The Grand Mosque has significant sites, including the Kaabah, Black Stone, Zamzam well, Maqam Ibrahim and the hills of Safa and Marwa
MAKKAH: Al-Masjid Al-Haram, or as translated, the Grand Mosque, is the most sacred site in Islam and located in the heart of Makkah in Saudi Arabia.
The Grand Mosque is a key part of the Hajj pilgrimage, which every Muslim must do at least once in their lives if able, during a specific time of the year, or Umrah, which Muslims can undertake any time of the year.
The Grand Mosque has significant sites, including the Kaabah, Black Stone, Zamzam well, Maqam Ibrahim and the hills of Safa and Marwa. The Grand Mosque has 13 minarets, making it the mosque with the highest number of minarets.
Many renovations have been undertaken to expand the Grand Mosque to increase the capacity of pilgrims and visitors. Many of these took place before the establishment of the Kingdom, and three major expansions occurred after the establishment of the Kingdom.
The first Saudi expansion was undertaken between 1955 and 1973; four minarets were added, the ceiling was refurnished and the floor was replaced with artificial stone and marble. The Mas’a gallery was included in the mosque, via roofing and enclosures.
The second expansion was done under King Fahd, between 1982 and 1988. He added an outdoor prayer area to the mosque and a new wing that is reached through the King Fahd Gate. Between 1988 and 2005, the expansion included 18 more gates, three domes corresponding in position to each gate, the installation of nearly 500 marble columns, heated floors, air-conditioning, escalators and a drainage system.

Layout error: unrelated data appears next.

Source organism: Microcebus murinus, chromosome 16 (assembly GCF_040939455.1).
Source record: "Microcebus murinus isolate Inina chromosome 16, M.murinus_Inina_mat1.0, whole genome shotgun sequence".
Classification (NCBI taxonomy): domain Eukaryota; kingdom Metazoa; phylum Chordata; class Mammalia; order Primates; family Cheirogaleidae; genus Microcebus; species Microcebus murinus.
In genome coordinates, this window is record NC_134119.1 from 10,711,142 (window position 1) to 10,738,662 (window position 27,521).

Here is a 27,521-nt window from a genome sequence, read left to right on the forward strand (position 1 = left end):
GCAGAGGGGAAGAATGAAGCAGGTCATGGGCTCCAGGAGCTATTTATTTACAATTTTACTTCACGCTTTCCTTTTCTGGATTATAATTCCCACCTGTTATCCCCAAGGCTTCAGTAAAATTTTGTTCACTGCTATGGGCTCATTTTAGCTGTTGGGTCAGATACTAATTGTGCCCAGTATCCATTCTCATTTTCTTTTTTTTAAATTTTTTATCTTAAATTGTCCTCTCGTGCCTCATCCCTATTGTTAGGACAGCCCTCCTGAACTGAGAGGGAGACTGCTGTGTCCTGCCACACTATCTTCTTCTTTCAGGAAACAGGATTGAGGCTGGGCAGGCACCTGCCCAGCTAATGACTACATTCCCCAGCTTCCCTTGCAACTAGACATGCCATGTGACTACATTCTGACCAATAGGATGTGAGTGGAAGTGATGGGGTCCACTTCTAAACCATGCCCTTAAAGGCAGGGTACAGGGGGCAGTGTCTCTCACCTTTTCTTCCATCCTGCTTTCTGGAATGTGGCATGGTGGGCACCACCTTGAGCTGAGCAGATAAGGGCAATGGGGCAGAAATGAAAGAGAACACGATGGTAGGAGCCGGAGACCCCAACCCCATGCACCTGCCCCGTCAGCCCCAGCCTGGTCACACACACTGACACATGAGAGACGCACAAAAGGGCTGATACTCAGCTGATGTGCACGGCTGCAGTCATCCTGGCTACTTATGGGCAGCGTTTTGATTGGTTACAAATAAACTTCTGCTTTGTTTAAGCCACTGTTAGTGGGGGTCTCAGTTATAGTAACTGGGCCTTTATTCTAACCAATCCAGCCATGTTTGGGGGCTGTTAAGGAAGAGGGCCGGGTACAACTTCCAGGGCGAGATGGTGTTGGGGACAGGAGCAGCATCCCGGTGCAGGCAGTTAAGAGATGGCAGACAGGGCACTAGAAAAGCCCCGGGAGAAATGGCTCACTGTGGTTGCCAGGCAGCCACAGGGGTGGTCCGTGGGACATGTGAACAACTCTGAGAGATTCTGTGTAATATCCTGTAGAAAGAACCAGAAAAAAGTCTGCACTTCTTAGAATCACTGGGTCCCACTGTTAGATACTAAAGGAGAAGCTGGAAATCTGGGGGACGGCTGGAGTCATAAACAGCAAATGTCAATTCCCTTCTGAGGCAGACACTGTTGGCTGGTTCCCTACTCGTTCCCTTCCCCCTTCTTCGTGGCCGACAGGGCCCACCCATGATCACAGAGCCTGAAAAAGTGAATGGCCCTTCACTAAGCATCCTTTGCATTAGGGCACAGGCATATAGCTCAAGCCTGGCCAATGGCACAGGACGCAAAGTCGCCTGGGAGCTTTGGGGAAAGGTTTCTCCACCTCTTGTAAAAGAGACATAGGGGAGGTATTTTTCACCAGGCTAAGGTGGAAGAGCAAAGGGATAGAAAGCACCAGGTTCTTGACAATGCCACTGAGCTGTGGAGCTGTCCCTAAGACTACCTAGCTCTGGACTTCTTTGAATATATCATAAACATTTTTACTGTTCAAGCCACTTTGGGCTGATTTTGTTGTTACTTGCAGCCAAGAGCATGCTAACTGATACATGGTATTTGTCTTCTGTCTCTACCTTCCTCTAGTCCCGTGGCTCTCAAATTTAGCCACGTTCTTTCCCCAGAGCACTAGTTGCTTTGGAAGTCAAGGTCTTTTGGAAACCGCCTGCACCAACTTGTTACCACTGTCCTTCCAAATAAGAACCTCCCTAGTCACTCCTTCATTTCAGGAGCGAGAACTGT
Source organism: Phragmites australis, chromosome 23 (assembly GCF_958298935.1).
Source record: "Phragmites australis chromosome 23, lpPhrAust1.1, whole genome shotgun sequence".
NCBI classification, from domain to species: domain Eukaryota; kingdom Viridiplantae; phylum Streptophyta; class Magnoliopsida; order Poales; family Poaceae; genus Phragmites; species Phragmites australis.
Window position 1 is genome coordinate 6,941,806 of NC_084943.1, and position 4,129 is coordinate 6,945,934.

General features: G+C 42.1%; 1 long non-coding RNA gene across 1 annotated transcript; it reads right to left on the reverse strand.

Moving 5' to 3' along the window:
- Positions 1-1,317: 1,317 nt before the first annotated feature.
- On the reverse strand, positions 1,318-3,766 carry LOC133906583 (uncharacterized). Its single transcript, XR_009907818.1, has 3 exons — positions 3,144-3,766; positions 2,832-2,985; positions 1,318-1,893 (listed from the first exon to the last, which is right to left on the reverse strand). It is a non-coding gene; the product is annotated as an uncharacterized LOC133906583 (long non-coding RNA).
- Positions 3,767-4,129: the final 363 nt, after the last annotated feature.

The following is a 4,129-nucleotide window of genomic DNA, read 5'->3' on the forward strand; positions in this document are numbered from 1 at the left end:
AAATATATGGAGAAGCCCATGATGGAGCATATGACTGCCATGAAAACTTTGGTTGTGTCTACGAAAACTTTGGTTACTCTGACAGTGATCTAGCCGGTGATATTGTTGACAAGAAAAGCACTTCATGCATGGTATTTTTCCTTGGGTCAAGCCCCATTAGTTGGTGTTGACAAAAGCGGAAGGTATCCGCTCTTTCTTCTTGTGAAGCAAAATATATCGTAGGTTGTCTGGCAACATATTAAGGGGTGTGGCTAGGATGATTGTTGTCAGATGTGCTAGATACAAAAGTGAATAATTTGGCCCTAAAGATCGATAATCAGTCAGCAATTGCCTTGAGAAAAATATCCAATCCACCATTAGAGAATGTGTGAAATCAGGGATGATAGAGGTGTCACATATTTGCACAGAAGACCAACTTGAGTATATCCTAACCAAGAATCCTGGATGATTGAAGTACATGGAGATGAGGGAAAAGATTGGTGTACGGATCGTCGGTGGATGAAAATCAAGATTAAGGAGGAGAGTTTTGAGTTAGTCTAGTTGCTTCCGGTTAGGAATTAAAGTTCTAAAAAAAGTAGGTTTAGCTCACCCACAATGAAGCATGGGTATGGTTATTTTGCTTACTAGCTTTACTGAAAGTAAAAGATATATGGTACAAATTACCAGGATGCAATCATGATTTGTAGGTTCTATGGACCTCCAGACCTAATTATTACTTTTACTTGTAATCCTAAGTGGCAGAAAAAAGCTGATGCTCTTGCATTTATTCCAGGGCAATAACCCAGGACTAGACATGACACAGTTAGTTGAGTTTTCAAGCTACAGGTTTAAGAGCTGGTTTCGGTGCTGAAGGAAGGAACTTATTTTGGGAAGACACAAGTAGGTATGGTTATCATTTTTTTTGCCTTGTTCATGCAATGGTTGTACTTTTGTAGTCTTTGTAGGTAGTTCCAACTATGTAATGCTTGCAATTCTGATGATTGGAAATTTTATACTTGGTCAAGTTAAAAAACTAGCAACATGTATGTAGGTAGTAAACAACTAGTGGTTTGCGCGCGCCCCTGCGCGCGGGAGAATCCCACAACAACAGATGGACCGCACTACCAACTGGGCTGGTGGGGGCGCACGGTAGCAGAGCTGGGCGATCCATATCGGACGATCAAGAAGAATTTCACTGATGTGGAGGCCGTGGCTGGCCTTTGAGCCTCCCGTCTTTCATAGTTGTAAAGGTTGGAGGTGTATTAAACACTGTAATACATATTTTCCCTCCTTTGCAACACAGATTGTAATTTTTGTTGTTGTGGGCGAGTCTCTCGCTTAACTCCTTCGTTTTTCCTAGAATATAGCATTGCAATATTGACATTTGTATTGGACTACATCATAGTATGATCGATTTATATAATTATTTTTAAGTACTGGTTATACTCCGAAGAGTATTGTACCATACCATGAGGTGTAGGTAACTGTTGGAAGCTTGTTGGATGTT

The third major expansion took place during King Abdullah’s reign. In 2008, the king announced that the expansion would involve the expropriation of land to the north and northwest of the mosque, covering 300,000 square meters. In 2011, further details about the expansion were announced, covering an area of 400,000 square meters, which would raise the mosque’s capacity from 770,000 to more than 2.5 million worshippers after completion.
In July 2015, King Salman launched five megaprojects as part of the King Abdullah Expansion Project, covering an area of 456,000 square meters. The project was carried out by the Saudi Binladin Group.
After the outbreak of COVID-19, and for the first time in history, on March 5, 2020 the Grand Mosque began to close at night with restricted and limited attendance time for worshippers. On Oct. 4, 2020, the Umrah resumed gradually in three phases.
The first phase was limited to Saudi citizens and expatriates from within the Kingdom to cover only 30 percent of the mosque’s capacity, allowing only 6,000 worshipers to perform Umrah and prayers wearing masks and maintaining social distance.
The second phase was also limited to locals, with a capacity coverage of 75 percent, allowing 15,000 pilgrims and 40,000 worshipers to enter the Grand Mosque a day.
The final phase opened the door to pilgrims and worshipers from outside the Kingdom to perform Umrah, covering 100 percent of the mosque’s capacity, meaning 20,000 pilgrims, 60,000 worshipers and 19,500 visitors were allowed inside the mosque each day, with precautionary measures in place.